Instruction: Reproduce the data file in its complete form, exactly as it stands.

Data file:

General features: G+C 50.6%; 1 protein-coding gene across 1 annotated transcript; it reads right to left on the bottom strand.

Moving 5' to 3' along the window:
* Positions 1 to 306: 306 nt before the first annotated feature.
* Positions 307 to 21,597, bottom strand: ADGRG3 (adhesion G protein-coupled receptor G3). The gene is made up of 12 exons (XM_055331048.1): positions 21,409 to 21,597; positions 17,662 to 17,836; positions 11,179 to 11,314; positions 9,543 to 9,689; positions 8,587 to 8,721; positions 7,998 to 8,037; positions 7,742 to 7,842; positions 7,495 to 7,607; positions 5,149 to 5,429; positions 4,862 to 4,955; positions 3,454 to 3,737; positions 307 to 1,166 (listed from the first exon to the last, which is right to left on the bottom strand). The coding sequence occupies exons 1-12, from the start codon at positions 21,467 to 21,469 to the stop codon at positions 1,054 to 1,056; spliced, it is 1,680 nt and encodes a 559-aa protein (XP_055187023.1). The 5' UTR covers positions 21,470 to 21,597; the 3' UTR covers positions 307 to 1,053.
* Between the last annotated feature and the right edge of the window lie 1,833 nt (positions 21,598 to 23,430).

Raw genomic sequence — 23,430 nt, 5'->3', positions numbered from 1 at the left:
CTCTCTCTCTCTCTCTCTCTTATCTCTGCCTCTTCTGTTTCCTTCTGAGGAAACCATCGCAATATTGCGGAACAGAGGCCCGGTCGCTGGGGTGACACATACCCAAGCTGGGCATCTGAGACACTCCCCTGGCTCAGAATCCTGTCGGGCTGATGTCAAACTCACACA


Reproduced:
General features: G+C 50.6%; 1 protein-coding gene across 1 annotated transcript; it reads right to left on the bottom strand.

Moving 5' to 3' along the window:
* Positions 1 to 306: 306 nt before the first annotated feature.
* Positions 307 to 21,597, bottom strand: ADGRG3 (adhesion G protein-coupled receptor G3). The gene is made up of 12 exons (XM_055331048.1): positions 21,409 to 21,597; positions 17,662 to 17,836; positions 11,179 to 11,314; positions 9,543 to 9,689; positions 8,587 to 8,721; positions 7,998 to 8,037; positions 7,742 to 7,842; positions 7,495 to 7,607; positions 5,149 to 5,429; positions 4,862 to 4,955; positions 3,454 to 3,737; positions 307 to 1,166 (listed from the first exon to the last, which is right to left on the bottom strand). The coding sequence occupies exons 1-12, from the start codon at positions 21,467 to 21,469 to the stop codon at positions 1,054 to 1,056; spliced, it is 1,680 nt and encodes a 559-aa protein (XP_055187023.1). The 5' UTR covers positions 21,470 to 21,597; the 3' UTR covers positions 307 to 1,053.
* Between the last annotated feature and the right edge of the window lie 1,833 nt (positions 21,598 to 23,430).

Raw genomic sequence — 23,430 nt, 5'->3', positions numbered from 1 at the left:
CTCTCTCTCTCTCTCTCTCTTATCTCTGCCTCTTCTGTTTCCTTCTGAGGAAACCATCGCAATATTGCGGAACAGAGGCCCGGTCGCTGGGGTGACACATACCCAAGCTGGGCATCTGAGACACTCCCCTGGCTCAGAATCCTGTCGGGCTGATGTCAAACTCACACA